What has life been like for students during their first term at the ICMDA National Institute of Health Sciences (NIHS)? AID hears from Dr Anil Cherian, Director of the NIHS.
Wonderfully, the ICMDA NIHS opened in Mengo Hospital, Kampala, Uganda on 1st June 2014. The purpose of the NIHS is to improve healthcare in South Sudan (where a 15 year old girl is more likely to die during childbirth than to complete her education) by training healthcare professionals. Earlier this year, the Institute looked unlikely to open due to ongoing conflict in South Sudan. However, a generous opportunity was provided by the Mengo Hospital in Kampala to locate at their site and, in June of this year, 51 Sudanese students were able to travel from Juba to begin their studies there. Students are studying to become clinical officers, nurses and midwives.
Partnership with Mengo Hospital
We thank God for the partnership with Mengo Hospital, Kampala, which has enabled the project to get going. The NIHS is able to use a well-equipped lecture room as well as the medical laboratory, Mengo’s School of Nursing skills laboratory, a computer laboratory and the hospital library.
There have inevitably been teething problems as the students settle into the hospital and have to work around Mengo’s own students. There have been some room-clashes and timetabling issues. For example, the main lecture room is only available after 4 pm and so the NIHS students have classes each day between 4 and 8 pm.
Staff and Volunteers
When the NIHS opened, the faculty was made up of just three full-time teaching staff: Dr Anil Cherian and two Ugandan nurses. In June they were joined by Anil’s wife, Dr Shalini Cherian (a consultant obstetrician and gynaecologist) and, in August, the NIHS received its fifth tutor, Ms. Jasper Damaris, who has an MSc in Nursing and has worked as principal of a school of nursing in India. Now the NIHS exceeds the government requirement of a 1:15 staff to student ratio, with a ratio of 1:10.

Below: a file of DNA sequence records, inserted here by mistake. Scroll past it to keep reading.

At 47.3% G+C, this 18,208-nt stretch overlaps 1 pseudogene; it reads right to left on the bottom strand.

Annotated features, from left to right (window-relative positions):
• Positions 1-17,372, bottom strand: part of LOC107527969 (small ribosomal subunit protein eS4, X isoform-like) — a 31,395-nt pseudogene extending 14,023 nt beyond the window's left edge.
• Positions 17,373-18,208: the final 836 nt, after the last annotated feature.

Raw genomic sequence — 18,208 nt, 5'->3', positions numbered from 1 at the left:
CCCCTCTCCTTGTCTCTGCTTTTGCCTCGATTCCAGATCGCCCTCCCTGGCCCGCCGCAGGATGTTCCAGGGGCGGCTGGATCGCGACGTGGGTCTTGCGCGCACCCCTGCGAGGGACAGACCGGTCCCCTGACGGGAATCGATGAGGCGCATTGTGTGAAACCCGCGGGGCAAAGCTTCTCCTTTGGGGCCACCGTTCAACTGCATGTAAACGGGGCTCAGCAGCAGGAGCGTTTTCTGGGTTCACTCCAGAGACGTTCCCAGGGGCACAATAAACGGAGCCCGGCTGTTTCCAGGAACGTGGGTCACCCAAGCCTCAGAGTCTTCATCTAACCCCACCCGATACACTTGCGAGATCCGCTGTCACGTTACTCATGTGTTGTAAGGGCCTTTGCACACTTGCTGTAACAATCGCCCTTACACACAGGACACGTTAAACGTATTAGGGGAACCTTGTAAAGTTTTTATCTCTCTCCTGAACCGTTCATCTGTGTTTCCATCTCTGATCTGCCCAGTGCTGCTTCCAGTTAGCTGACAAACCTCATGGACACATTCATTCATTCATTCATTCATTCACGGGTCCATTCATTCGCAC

In addition to the teaching staff, the NIHS has employed an administrator, two administrative assistants, someone to oversee financial and legal requirements, an academic affairs officer, a warden, a cook and a housekeeper.
Dr Anil Cherian says: ”’Even though we have five full-time teaching staff, the team will need additional help to reduce some of the teaching burden.” In August the teaching staff were supplemented by three Egyptian nurses from the Egyptian Christian Nurses Fellowship (CNF) and Dr Anil hopes to welcome more volunteers like this to the NIHS. Ideally, there will be one or two medical volunteers working at the NIHS at any given point during the year. If this is something you might be interested in, please contact Alice Caisley at email@example.com
The average age of the students is 27 and most have completed their schooling in Uganda or Kenya in the last 3 to 4 years. This means they generally have a good standard of English but have found the full-time study programme a bit of a shock to the system! Further, the NIHS opened slightly late in the academic year and now needs to cover a 12 month curriculum in 11 months. Students have been working 44 hours a week, attending classes in the evenings and on Saturday mornings. Many have requested an end to Saturday school and school hours will reduce in the second term to 40 hours a week.